By John Schaffner

The Sandy Springs/Perimeter Chamber of Commerce (SSPC) has tapped the former executive director of the Georgia Industry Association (GIA), Sherian Wilburn, as its new executive director, to replace Donna Gathers who retired from the post on Feb. 29.

In her nine years of service to the Sandy Springs community, Gathers started as a volunteer with Sandy Springs Revitalization Inc. and saw a need for the businesses to have a voice in the community. She established the Sandy Springs Business Association, renamed the SSPC Jan 1, and grew it from just a few members to the 400 of today.

Gathers decided she needed a change in her life following the tragic accidental death of her son a year ago.

Wilburn, who officially started on the new job on March 3, is a Nationally Certified Economic Developer and has a masters degree in Urban & Regional Planning. To gain national certification as an economic developer, she had to have a number of years of experience, took a body of courses and passed a written and oral exam to become a member of the International Economic Development Council, the professional organization for economic developers. She said there are about 1,600 member nationwide.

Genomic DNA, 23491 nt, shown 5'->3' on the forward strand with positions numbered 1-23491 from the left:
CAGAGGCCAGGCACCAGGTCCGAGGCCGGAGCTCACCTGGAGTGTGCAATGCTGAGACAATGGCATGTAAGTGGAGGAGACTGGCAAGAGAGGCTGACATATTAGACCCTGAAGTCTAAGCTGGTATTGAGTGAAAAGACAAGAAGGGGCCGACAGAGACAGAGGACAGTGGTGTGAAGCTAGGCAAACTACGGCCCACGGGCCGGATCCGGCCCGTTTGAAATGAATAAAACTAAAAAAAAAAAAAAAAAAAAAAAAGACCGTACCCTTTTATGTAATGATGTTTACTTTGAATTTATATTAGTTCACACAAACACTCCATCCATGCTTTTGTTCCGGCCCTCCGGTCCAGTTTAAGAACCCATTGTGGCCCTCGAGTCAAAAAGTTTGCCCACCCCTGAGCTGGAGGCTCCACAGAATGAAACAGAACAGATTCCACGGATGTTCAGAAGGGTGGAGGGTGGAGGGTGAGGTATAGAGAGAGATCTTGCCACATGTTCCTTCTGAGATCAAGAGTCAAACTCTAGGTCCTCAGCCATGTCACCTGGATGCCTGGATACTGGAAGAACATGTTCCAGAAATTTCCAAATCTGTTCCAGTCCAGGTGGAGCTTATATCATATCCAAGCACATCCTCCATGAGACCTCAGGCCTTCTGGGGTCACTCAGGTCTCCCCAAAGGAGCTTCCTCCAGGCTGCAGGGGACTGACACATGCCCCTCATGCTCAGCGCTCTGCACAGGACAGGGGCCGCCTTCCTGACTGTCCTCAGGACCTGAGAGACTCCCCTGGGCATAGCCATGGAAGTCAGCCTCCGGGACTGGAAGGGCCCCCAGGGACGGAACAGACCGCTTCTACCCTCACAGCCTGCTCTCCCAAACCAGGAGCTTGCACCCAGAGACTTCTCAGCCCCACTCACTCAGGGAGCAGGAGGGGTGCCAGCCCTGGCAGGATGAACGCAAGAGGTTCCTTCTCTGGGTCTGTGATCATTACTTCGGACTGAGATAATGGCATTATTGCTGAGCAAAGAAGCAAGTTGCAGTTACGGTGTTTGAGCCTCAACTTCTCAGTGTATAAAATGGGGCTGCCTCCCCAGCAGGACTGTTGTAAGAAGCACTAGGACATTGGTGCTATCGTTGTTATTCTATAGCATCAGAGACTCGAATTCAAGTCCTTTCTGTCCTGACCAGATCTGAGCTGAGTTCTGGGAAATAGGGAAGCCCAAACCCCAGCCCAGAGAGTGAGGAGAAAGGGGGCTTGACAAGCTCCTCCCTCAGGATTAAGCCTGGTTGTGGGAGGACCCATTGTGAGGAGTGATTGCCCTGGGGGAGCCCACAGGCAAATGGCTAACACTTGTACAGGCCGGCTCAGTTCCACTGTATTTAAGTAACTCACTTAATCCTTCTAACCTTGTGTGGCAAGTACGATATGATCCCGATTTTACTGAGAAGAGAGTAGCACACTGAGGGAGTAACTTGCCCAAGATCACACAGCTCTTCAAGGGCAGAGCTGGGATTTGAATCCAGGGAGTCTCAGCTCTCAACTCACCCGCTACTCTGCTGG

At GIA, Wilburn represented the manufacturing industry in the state in a public policy and advocacy role.

Before her four-years as executive director of GIA, she spent a total of six years (four on staff as executive director and two as a consultant) with the Cherokee County Development Authority. Prior to that, Wilburn was a member of the Transportation Department management team for the city of Roswell from 1994-98. She resides in Roswell. She and her former husband previously had a transportation consulting firm.

Turning to her new role with the SSPC, Wilburn said, “I think this is really exciting.” Stating she is a planner at heart, Wilburn said, “There is a dynamic with a new community. I love community…My heart is in community. I think there is an incredible opportunity here,” she added.

“Sandy Springs is like a child learning to walk,” she explained. “I don’t mean that negatively. You are having to develop into a community. The thing that comes to my mind most about this chamber is building the business community and building community. Those two things support each other.”

She continued by saying, “A strong community supports a strong business environment. A strong business environment supports a strong community.”

Besides that, she added, “It has the potential for doing something that has long-term value, and I like that.”

Wilburn pointed to the Chattahoochee River as a demarcation line and said, “If you are a new community and trying to build community, I think the decision to develop a chamber is probably one of the best things. Chambers can be a dynamic force in helping to foster a good business community. I get the sense from the people I talk to here they are not interested in this being a social club, which fits with me very well.”